The new criteria include asymptomatic patients who are preparing for surgery if testing is deemed necessary by the treating health professional. It also includes asymptomatic people who have known exposure to someone who has COVID-19 or symptoms, or who work in a profession that puts them at high risk of exposure due to close contact with the public, such as dental technicians, or to COVID-19 outbreaks in certain industries, such as food processing facilities.
The new testing criteria also emphasizes the need to expand options for people without symptoms who live in communities where there has been inequitable access to testing, as well as the need to increase the rate of people tested per day in these areas. For example, this includes rural communities and areas with higher proportions of racial/ethnic minorities.
Anyone who wishes to be tested may call the Michigan coronavirus hotline at 1-888-535-6136 or visit Michigan.gov/CoronavirusTest to find an appropriate testing location, including a list of sites offering testing at no cost.
Some casinos to reopen
Four of Michigan’s 12 federally recognized tribes — Bay Mills Indian Community, Gun Lake Tribe, Nottawaseppi Huron Band of Potawatomi and Saginaw Chippewa Indian Tribe — announced they will open their casinos beginning Friday. Each tribe’s reopening date might differ, though at least one reopening will be on Friday.
Bay Mills Indian Community operates the Bay Mills Resort and Casino and Kings Club Casino in Brimley.
Protocols to be implemented upon reopening include limiting the number of guests inside the casino, checking guests’ temperatures before they enter, limiting the number of table games and slot machines, enhanced cleaning procedures, hygienic practices for staff and guests, reducing food and drink service options to limit human-to-human contact, dedicating some team members to continuously clean and sanitize, and requiring staff to wear personal protective equipment such as masks and gloves.
Work Share program available
As Michigan businesses begin to reopen, employers are urged to use the state’s Work Share program, which helps employers experiencing economic pain due to COVID-19 retain their workforce and bring back employees from lay-off as they restart their businesses.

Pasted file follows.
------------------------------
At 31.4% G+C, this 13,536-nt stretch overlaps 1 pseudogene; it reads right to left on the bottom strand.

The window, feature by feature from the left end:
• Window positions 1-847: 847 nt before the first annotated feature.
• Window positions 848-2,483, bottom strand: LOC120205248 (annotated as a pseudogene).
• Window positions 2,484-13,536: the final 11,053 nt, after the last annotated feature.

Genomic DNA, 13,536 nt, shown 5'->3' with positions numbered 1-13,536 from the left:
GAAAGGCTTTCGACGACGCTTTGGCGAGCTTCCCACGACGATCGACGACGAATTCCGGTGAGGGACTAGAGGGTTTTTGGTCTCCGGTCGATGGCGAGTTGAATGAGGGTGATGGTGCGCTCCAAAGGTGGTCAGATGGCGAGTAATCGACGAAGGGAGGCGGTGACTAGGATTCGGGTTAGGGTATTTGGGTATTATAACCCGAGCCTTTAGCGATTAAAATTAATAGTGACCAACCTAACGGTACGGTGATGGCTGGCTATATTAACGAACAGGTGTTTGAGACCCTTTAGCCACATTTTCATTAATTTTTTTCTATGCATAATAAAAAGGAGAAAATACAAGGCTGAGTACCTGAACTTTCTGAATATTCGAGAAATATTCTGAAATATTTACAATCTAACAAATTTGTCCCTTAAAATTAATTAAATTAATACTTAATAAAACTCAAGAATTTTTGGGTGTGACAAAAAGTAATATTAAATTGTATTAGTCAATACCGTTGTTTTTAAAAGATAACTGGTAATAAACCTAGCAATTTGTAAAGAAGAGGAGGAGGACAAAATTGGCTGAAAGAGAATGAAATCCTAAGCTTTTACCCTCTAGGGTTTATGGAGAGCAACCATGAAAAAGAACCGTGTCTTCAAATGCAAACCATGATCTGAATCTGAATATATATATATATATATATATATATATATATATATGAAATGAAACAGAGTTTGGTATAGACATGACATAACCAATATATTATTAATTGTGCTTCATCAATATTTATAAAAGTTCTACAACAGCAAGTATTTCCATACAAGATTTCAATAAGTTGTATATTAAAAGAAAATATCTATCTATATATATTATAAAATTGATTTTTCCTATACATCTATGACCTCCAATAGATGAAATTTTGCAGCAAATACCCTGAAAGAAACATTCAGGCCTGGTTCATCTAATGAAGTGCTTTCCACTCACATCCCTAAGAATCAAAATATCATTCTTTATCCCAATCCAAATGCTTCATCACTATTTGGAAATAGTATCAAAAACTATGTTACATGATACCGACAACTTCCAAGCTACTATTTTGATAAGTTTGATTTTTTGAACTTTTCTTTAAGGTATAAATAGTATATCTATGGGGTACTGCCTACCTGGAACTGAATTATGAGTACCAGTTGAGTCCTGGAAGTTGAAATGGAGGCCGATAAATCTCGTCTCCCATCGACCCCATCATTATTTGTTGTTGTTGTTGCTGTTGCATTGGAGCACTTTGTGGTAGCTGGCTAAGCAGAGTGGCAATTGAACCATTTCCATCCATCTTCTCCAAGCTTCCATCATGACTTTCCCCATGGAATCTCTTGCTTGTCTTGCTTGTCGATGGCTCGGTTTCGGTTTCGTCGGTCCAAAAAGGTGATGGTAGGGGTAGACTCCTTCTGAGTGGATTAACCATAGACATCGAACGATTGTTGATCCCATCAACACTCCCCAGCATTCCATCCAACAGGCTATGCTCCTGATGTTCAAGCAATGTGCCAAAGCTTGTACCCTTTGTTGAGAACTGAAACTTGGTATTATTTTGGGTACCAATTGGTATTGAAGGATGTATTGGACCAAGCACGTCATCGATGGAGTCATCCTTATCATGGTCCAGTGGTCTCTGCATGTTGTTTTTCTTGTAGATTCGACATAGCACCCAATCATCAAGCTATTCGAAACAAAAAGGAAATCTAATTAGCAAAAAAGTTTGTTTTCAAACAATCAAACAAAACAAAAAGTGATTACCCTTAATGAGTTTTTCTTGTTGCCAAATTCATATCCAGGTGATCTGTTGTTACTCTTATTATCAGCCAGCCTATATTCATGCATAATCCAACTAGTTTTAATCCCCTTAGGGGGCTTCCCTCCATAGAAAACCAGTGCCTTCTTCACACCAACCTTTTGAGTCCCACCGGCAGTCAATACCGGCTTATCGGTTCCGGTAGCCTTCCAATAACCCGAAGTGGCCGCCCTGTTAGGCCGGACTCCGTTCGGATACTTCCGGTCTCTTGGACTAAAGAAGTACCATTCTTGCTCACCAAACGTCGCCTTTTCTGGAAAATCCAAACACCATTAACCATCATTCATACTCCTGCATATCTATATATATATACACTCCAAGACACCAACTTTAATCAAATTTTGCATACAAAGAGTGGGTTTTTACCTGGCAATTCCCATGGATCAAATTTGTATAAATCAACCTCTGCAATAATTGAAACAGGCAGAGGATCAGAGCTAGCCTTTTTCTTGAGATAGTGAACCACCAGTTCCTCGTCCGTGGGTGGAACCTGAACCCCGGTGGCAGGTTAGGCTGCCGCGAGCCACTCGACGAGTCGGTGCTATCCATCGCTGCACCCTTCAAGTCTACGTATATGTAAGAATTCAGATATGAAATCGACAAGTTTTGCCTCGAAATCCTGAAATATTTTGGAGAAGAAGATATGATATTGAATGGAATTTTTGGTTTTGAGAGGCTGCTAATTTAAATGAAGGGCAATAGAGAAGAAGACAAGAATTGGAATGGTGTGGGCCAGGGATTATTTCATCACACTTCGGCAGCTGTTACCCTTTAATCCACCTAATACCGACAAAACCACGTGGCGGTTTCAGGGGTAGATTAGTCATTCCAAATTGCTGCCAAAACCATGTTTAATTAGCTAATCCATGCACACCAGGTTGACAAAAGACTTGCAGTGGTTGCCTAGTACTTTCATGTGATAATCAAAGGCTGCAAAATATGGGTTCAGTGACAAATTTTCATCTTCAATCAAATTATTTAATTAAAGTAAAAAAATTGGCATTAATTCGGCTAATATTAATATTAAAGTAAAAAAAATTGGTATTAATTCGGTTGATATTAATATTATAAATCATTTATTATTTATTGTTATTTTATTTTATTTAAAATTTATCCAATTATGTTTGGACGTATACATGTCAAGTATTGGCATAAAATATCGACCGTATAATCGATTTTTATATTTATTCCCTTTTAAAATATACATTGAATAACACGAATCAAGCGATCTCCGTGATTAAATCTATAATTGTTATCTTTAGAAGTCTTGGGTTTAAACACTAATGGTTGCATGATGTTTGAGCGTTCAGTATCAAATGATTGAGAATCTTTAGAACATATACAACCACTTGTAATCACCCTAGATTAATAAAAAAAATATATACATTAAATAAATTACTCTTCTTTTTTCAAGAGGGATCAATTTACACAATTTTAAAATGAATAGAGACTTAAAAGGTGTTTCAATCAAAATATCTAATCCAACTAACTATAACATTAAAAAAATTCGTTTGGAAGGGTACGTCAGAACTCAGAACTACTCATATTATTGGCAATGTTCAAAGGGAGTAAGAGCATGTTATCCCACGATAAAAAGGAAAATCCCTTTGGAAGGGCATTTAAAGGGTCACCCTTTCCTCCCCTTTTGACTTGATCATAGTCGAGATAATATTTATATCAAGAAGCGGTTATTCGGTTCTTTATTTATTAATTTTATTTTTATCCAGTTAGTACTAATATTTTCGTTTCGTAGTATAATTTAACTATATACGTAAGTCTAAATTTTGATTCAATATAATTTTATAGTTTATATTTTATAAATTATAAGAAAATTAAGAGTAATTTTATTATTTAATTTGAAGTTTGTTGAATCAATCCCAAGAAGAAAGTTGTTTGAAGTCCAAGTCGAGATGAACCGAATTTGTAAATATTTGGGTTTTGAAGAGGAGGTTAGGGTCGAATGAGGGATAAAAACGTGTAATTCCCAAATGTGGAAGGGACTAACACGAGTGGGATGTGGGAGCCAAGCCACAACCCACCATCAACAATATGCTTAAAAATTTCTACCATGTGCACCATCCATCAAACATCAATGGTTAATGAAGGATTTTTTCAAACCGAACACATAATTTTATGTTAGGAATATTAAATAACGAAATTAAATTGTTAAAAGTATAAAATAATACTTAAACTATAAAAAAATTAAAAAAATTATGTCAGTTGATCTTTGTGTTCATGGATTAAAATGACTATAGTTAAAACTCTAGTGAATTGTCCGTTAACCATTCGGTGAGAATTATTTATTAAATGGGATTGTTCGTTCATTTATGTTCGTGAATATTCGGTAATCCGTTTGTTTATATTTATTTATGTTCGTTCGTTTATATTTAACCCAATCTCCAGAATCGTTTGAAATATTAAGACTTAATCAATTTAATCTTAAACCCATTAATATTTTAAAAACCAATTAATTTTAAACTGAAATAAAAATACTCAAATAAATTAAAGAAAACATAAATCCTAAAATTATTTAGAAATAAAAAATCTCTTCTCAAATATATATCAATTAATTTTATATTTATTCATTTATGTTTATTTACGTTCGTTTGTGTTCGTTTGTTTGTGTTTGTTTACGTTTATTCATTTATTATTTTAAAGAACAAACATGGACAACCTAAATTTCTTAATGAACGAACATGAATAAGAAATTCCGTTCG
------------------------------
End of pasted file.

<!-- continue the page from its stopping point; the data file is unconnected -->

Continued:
Work Share allows employers to bring employees back from unemployment with reduced hours while employees collect partial unemployment benefits to make up for the lost wages, Gov. Gretchen Whitmer said in a news release. Job providers can also use the flexible program to retain their skilled workforce and avoid layoffs when revenues decline.
Under the program, a worker receives a reduced salary from an employer, but is given a percentage of their state benefits plus the additional $600 federal payment in Pandemic Unemployment Assistance through the Coronavirus Aid, Relief and Economic Security — or CARES — Act through July. The entire Work Share program is federally funded through the rest of the year.
Employers who need to reduce hours and wages by 10% to 60% can enroll employees in the program.
The program offers many options for employers, allowing multiple plans and the option to choose which employees participate in each plan. Employers can create a plan or plans that fit their specific needs with hours reduced by as little as 10% and as much as 60%. There is a minimum of two employees per plan, which can be approved for up to a year and can be ended at any time without penalty.
Employers may visit Michigan.gov/WorkShare for a tutorial on how to sign up, frequently asked questions and other resources to participate in the program.
Christie Mastric can be reached at firstname.lastname@example.org.